True Beauty Comes from Within (featuring imperfect Chocolate Cake)

 

We’d like the smoked salmon mousse on buckwheat blinis; the prosciutto, cherry jam, and goat cheese triangles on pumpernickel bread; and the clams oreganata to start.  Then the cobb salad with roasted sweet onion vinaigrette; the grilled flat iron steaks with rosemary and garlic; crispy smashed Yukon gold potatoes with gremolata; and haricot verts with shiitake mushrooms and molasses.  Do you make chocolate birthday cake?

I sat in front of my laptop nodding, nodding, nodding, frown.

Birthday cake. Hrumph.

Though I’ve fielded this question dozens of times, there is none that addresses my insecurities more succinctly.

Because I think I can see into my client’s minds and this is what they imagine:

(I didn’t bake this)

This is what they expect:

(didn’t bake this one either)

They want me to do this:

(nope)

 

There are people whose whole careers are dedicated to creating birthday cake masterpieces to stun, shock, and titillate clients everywhere and those people aren’t me.

Well,” my email response begins. “Let me say it like this… I can create a cake that is so delicious your guests will talk about it for weeks, but if you need it to be adorned with pastel buttercream peonies with a swoopy calligraphed, consummately kerned Happy Birthday perfectly centered in the middle of the cake, well, then I’m not your girl.  If you’re ok with an imperfect cake that tastes great, I’m in.”  Send.

If you know me, you know that quitting isn’t my bag. I chose this profession because I’m always interested in making better food. So, I’ve taken cake decoration classes and practiced and yelled at myself. I have tried. Tried and tried and tried for years to make stunning cakes to no avail. It took time to arrive at this point, therapy even, but I think I’m ready to admit that I yam what I yam and that’s not an artist of confection.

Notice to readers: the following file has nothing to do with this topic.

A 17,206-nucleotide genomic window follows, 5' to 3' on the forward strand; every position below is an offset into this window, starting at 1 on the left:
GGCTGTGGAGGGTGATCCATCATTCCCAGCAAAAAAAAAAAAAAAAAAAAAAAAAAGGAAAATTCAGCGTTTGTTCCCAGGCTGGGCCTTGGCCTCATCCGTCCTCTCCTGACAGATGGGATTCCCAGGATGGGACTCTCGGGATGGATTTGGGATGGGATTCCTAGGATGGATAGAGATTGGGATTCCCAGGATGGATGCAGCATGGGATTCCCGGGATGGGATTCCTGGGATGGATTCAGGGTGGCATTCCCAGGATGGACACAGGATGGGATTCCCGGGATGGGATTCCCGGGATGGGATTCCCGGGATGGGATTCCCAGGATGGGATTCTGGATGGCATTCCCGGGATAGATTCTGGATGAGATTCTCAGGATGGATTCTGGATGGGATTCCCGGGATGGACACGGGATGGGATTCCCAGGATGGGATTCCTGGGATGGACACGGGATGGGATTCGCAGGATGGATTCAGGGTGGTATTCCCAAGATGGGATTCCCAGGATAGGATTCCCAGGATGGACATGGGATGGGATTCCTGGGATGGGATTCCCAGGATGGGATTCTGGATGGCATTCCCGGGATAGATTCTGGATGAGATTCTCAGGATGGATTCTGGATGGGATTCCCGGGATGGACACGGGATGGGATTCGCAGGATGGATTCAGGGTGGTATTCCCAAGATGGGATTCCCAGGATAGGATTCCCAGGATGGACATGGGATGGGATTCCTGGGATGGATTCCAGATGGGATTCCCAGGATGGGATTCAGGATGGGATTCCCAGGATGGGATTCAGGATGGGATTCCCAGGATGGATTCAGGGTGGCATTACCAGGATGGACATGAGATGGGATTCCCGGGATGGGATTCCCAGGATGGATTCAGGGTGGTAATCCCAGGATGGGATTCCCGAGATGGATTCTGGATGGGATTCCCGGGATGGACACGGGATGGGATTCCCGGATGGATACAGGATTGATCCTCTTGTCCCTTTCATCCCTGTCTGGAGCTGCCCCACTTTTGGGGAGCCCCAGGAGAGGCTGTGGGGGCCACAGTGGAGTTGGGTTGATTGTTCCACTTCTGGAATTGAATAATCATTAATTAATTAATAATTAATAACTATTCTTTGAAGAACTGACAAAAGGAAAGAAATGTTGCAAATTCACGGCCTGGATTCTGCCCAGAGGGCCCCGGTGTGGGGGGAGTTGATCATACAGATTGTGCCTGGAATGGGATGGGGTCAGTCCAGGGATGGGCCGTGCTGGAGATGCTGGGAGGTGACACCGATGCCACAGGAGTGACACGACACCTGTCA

Here’s a secret: though this ugly cake confession is humbling, it is the best way I have of matching my talent to my client’s expectations. If the response is a swift, “That’s fine. I’ll order a cake from a bakery,” I instantly know what they expect from me. And by ordering a cake from a bakery, I know that they understand who I am. I am an outstanding chef who can orchestrate an evening of stunning edible opulence.

Just. Not. Cake.

Your cake sounds perfect.” The client wrote.

And it was perfect, even though I had to frost it on a small counter in a dark wine closet and it was lumpy and uneven.

It was the most beautiful ugly cake around.

It was me.

So here’s the recipe for the most perfect imperfect chocolate cake.  Make it beautiful, make it ugly, make it right now.  You won’t be disappointed.

Chocolate Cake with Chocolate Frosting

Ingredients

  • 2 cups all-purpose flour
  • 2 1/2  cups sugar
  • 1 cup cocoa
  • 2 teaspoons baking powder
  • 1½ teaspoons baking soda
  • 1 teaspoon salt
  • 1 cup milk
  • ½ cup vegetable oil
  • 2 eggs
  • 2 1/2 teaspoons vanilla extract
  • 1 cup boiling water

 

  1. Preheat oven to 350º F.
  2. Butter or spray two 9-inch cake pans with baking spray and then flour the pans to create a true nonstick surface.
  3. In a large bowl or a standing mixer combine flour, sugar, cocoa, baking powder, baking soda, and salt. Stir to combine.
  4. In a smaller bowl, whisk together the milk, vegetable oil, eggs, and vanilla.
  5. Add the wet ingredients into the dry ingredients, mixing with a large spoon or the paddle if using a mixer.
  6. Carefully add the boiling water and mix for about a minute to add air to the batter.
  7. Pour evenly between the two cake pans and bake for 30-35 minutes.
  8. Remove from oven and let cool completely before frosting.

 

Chocolate Frosting:

Ingredients

  • 1½ cups butter (3 sticks) at room temperature
  • 1 cup cocoa
  • 5 cups confectioner’s sugar
  • ¼ cup cream
  • 2 teaspoons vanilla extract
  1. In a large bowl or bowl of a stand mixer, beat the butter until it becomes soft.
  2. Add the cocoa and then slowly add the powdered sugar, cream and vanilla alternately, scraping the sides of the bowl with a plastic spatula to make sure everything gets combined.
  3. Mix on high speed for about a minute to ensure great consistency and a thorough mix.
  4. Add more cream if it’s too hard or more sugar if you find it’s too wet.
  5. Frost away!

Here’s a clip of me making this cake on KATU’s Afternoon Live:

 



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